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#1 bdunc

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Posted 24 January 2009 - 01:28 PM

Is there a way to make language accents for foreign names? If not, might be something to consider adding.

#2 kbens0n

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Posted 24 January 2009 - 01:40 PM

QUOTE(bdunc @ Jan 24 2009, 02:28 PM) View Post

Is there a way to make language accents for foreign names? If not, might be something to consider adding.

The character map is a table of characters which you can bring up in the note editor, name fields, or place fields. To open the character map, press Ctrl+T while you are in one of these fields.

---
--- "GENEALOGY, n. An account of one's descent from an ancestor who did not particularly care to trace his own." - Ambrose Bierce
--- "The trouble ain't what people don't know, it's what they know that ain't so." - Josh Billings
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#3 decann

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Posted 24 January 2009 - 02:21 PM

QUOTE(bdunc @ Jan 24 2009, 03:28 PM) View Post

Is there a way to make language accents for foreign names? If not, might be something to consider adding.

I could be wrong, but if you've been keeping up with the new features in RM4 by following Bruce's blog, I believe he mentioned the fact that is a new feature available in version 4 not found in 3. . . .but my memory is not what it used to be. :-(

#4 Doug Couch

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Posted 24 January 2009 - 02:26 PM

Also, you can get or make a hard copy of the table for commonly used characters. On PCs, these "extended ASCII" characters are part of most common fonts, and are called by hardware calls to the operating system's subsystems related to font characters.

To access such characters directly (and there are several different tables which access the same characters), you hold down the Alt key while typing a 4-digit number, then release the key and the character appears. This works in almost any program without additional support. Some example codes are given here to give you the idea, however you can search the Internet and find several tables available with a more complete listing, which includes all kinds of punctuation, financial symbols, and other characters in addition to alpha characters.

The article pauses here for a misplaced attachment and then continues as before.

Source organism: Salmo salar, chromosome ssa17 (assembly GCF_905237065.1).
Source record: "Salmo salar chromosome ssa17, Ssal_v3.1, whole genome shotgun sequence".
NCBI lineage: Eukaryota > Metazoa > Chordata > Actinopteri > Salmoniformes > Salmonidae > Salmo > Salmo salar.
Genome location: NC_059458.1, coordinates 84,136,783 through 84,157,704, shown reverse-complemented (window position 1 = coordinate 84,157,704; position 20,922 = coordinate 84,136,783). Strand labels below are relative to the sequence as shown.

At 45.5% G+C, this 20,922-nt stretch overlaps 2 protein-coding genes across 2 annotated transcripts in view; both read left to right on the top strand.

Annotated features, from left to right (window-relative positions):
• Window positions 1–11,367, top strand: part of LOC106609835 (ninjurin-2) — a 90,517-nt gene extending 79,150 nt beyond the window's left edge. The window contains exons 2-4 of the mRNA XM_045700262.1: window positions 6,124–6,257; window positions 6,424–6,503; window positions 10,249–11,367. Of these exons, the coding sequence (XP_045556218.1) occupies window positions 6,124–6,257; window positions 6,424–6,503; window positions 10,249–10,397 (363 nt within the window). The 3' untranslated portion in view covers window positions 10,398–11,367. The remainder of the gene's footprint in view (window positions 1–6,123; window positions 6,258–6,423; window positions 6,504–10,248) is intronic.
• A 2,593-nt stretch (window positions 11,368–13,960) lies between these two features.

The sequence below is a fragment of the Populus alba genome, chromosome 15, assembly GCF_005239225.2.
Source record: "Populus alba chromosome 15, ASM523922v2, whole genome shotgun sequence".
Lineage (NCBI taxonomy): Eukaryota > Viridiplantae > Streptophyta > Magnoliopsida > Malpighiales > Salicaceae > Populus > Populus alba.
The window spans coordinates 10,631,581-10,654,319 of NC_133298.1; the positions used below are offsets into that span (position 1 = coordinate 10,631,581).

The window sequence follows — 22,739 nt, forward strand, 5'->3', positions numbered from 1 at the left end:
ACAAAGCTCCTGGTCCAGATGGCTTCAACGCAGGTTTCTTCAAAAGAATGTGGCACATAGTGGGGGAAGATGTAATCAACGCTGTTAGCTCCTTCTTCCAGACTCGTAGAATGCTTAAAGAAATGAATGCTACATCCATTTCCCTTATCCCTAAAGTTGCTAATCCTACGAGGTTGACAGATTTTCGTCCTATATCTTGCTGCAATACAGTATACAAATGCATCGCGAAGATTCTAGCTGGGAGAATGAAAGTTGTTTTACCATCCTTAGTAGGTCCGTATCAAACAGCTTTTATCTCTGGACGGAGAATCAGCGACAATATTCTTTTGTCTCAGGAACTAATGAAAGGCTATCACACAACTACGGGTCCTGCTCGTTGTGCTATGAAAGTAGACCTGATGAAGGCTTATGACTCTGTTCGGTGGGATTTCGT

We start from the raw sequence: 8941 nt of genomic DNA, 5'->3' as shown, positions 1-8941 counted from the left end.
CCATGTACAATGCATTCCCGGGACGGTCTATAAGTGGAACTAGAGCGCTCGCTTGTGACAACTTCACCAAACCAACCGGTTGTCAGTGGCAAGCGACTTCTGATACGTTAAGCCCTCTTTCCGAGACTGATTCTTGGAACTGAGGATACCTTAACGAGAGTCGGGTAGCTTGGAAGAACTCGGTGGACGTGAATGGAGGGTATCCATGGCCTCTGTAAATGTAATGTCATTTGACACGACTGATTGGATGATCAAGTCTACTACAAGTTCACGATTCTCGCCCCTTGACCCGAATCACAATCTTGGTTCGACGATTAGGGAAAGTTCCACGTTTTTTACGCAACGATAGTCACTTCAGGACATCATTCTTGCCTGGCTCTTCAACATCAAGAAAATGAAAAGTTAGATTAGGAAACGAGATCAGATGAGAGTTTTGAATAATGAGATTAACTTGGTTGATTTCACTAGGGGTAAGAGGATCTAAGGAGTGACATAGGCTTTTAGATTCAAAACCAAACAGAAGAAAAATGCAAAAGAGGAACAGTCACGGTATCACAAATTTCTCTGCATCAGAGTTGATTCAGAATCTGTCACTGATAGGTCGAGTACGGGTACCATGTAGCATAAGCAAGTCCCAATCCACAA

Where two codes are given, the first is the capital letter, the second is lower case...
listed character code character code... (some are not alpha, but look similar to alpha)

0192 0224

0193 0225

0194 0226

0195 0227

0196 0228

0197 0229

0198 0230

0223

0199 0231

0140 0156

0208 0240

0200 0232

0201 0233

0202 0234

0203 0235

0131

0204 0236

0205 0237

0206 0238

0207 0239

0163

0181

0209 0241

0210 0242

0211 0243

0212 0244

0213 0245

0214 0246

0216 0248

0254 0222

0138 0154

0167

00217 0249

0218 0250

0219 0251

0220 0252

0159

0221 0253

0165

0161 0191

^ 0094 0136

0134 0135
(footnote symbols)

0188 0189 0190

That should get you started...provided here because you won't have Ctrl-T available in all software.

#5 kbens0n

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Posted 24 January 2009 - 04:28 PM

QUOTE(decann @ Jan 24 2009, 03:21 PM) View Post

I could be wrong, but if you've been keeping up with the new features in RM4 by following Bruce's blog, I believe he mentioned the fact that is a new feature available in version 4 not found in 3. . . .but my memory is not what it used to be. :-(

That would be Unicode Support biggrin.gif

---
--- "GENEALOGY, n. An account of one's descent from an ancestor who did not particularly care to trace his own." - Ambrose Bierce